Critical Thinking and Cultural Responsiveness

This module explores how critical thinking can be leveraged to challenge cultural bias and encourage a more culturally responsive classroom.

  • What an anti-bias curriculum look like?
  • How do you teach tolerance?
  • What does your school say about history?
  • Implicit bias and teaching.
  • Understanding ther role of inequality.
Learning resources
  • Two 90-minute live webinars.
  • Online asynchronous learning activities.
  • Online forums and discussion groups.
  • Resources for teachers.

Ebony Cain

Ebony Cain is Assistant Professor of Education at Pepperdine University and Director of the Educational Leadership Administration and Policy (ELAP) program. She has previously served as a nonprofit leader building programs that focus attention and services on the educational inequity and academic advancement of at-risk and low-income students and communities, and has collaborated with schools in implementing and creating instructional and structural programs promoting greater equity, access, and choice for students of modest means.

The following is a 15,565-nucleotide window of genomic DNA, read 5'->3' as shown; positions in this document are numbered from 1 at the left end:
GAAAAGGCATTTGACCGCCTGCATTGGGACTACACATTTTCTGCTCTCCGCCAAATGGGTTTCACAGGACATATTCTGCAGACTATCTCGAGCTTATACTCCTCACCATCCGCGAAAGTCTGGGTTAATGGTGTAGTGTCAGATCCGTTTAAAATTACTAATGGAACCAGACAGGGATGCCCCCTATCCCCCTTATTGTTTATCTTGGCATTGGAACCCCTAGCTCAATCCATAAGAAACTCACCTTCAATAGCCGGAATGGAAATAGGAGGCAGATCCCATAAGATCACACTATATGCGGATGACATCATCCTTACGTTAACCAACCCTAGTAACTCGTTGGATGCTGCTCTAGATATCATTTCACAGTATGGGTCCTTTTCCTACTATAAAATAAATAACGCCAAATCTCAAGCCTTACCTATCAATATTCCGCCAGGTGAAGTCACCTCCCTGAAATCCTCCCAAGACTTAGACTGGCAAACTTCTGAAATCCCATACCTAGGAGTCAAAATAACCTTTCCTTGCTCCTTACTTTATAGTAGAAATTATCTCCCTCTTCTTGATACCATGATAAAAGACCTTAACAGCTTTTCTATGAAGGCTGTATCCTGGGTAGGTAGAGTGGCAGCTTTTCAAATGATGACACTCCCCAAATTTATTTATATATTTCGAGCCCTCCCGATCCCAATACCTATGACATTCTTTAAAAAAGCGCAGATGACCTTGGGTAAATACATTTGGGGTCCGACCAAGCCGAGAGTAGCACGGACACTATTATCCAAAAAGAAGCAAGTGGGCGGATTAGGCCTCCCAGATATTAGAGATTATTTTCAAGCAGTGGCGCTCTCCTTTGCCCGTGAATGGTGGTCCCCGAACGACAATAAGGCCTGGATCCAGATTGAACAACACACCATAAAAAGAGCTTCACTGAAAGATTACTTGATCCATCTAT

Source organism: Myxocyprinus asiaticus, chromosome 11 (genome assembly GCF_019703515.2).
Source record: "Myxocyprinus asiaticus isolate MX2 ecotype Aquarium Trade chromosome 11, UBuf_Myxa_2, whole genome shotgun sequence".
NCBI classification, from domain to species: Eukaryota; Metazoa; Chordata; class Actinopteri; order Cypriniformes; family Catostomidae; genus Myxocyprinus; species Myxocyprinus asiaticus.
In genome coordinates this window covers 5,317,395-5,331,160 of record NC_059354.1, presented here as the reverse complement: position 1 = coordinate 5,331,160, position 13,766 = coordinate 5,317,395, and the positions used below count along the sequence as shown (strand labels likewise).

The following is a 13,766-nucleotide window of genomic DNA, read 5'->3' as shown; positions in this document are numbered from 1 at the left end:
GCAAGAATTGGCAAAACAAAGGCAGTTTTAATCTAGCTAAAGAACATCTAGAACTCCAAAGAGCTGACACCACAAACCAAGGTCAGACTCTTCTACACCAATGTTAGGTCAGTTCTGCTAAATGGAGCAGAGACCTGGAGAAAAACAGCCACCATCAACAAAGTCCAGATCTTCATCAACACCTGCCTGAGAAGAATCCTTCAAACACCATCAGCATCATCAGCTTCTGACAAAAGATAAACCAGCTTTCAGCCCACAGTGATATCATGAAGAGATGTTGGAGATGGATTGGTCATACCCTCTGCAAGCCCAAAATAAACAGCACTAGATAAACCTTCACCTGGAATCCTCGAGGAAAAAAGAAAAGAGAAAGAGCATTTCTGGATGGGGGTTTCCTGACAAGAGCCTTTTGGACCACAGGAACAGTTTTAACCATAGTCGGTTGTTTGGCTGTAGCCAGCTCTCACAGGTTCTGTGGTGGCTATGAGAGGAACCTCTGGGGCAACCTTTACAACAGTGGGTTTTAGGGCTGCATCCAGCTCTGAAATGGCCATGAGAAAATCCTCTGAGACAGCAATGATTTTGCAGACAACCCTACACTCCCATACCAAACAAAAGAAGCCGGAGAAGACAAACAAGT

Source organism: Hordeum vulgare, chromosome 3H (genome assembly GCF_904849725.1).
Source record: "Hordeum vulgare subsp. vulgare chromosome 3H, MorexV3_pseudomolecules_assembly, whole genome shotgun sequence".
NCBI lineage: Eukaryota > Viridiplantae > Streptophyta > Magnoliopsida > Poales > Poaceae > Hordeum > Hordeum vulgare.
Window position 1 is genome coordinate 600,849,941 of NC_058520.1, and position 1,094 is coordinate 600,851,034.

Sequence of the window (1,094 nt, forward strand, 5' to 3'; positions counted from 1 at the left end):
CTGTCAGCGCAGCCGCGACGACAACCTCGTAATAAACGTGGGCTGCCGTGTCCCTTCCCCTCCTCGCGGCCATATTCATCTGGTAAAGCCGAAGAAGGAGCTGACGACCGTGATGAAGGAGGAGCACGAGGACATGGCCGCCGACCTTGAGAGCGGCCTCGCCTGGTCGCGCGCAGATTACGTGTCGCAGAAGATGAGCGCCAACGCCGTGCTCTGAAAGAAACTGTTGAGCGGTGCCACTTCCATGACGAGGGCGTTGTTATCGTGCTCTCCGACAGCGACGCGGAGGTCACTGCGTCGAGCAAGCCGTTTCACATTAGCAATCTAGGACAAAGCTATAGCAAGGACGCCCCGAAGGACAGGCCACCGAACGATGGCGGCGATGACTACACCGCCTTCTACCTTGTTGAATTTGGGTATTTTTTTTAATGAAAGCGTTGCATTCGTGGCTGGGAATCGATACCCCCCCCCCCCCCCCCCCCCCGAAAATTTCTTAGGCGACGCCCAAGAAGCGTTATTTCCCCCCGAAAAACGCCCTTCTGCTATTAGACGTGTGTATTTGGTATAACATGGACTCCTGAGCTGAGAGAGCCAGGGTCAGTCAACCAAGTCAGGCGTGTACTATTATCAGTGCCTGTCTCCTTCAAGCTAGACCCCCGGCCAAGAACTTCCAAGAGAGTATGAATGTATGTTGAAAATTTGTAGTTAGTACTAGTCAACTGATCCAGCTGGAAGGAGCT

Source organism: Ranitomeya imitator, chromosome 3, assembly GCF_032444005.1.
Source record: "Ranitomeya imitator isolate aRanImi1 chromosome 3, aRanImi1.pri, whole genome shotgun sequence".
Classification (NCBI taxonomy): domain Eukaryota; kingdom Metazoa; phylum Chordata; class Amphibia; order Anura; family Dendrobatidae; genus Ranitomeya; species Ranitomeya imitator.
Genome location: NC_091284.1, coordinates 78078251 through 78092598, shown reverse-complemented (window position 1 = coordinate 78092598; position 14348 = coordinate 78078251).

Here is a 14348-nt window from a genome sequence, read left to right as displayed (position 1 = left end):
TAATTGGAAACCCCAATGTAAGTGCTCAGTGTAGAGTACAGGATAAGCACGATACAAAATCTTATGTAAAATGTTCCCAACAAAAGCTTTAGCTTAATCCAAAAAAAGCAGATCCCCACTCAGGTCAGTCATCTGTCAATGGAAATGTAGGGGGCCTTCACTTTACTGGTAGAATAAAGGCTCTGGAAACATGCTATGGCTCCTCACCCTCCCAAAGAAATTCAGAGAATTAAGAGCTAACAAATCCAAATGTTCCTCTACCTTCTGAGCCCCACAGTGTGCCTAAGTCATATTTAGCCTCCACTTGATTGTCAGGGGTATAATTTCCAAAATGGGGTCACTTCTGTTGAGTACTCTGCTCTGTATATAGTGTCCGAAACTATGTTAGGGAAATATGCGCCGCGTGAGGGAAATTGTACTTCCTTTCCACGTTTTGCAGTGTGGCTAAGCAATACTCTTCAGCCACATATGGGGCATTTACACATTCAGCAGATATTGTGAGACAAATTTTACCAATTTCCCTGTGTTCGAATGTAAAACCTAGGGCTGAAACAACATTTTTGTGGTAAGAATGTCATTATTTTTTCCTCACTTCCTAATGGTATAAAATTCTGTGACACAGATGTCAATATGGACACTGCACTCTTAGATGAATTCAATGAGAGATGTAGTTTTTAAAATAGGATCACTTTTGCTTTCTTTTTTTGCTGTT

Ebony's research explores educational equity, research methodology, and urban school reform. She is passionate about extending engagement for urban K–12 youth while nurturing educators in state-of-the-art research methodologies.

Selected publications

Scorza, D'Artagnan; Ford, Arlene; Mirra, Nicole; Morrell, Ernest; and Cain, Ebony (2013). Educating for a Critical Democracy: Civic Participation Reimagined in the Council of Youth ResearchDemocracy and Education, 21 (1): 1-10.

Ebony, Cain (2012). Preparation for Civic Life Matters Understanding the Role of Civic Learning in the Linked Learning Reform. UCLA.